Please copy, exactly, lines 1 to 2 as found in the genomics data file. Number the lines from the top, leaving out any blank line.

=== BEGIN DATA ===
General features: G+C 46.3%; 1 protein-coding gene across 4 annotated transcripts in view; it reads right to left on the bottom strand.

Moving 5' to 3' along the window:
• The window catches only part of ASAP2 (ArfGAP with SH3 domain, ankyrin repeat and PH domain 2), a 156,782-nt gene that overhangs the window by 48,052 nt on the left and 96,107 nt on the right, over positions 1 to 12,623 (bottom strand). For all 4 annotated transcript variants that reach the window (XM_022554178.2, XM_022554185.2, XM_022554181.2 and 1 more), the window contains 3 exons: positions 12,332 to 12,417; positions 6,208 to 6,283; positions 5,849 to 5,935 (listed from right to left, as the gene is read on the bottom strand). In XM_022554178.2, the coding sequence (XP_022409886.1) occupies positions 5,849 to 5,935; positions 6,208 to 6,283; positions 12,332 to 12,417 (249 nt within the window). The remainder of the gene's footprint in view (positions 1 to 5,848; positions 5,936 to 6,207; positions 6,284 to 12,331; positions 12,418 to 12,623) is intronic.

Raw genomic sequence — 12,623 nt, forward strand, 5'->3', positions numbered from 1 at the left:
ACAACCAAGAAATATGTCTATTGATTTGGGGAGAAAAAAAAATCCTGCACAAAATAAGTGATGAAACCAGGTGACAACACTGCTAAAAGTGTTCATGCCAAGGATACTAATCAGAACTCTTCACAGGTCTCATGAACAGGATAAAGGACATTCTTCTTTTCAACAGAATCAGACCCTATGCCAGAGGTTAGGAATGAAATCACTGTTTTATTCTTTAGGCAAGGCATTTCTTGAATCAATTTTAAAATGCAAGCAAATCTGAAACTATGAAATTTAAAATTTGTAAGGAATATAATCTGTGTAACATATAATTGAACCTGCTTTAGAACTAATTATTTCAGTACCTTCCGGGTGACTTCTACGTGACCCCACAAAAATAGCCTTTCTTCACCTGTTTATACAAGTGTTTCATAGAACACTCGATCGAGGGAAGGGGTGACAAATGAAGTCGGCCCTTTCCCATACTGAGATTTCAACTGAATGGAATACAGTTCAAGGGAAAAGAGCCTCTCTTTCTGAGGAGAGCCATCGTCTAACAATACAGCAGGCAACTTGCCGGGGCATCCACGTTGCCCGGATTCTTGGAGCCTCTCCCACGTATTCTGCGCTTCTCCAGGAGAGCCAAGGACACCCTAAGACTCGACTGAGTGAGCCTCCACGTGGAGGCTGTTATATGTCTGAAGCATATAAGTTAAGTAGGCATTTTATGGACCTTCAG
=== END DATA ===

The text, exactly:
General features: G+C 46.3%; 1 protein-coding gene across 4 annotated transcripts in view; it reads right to left on the bottom strand.

Moving 5' to 3' along the window: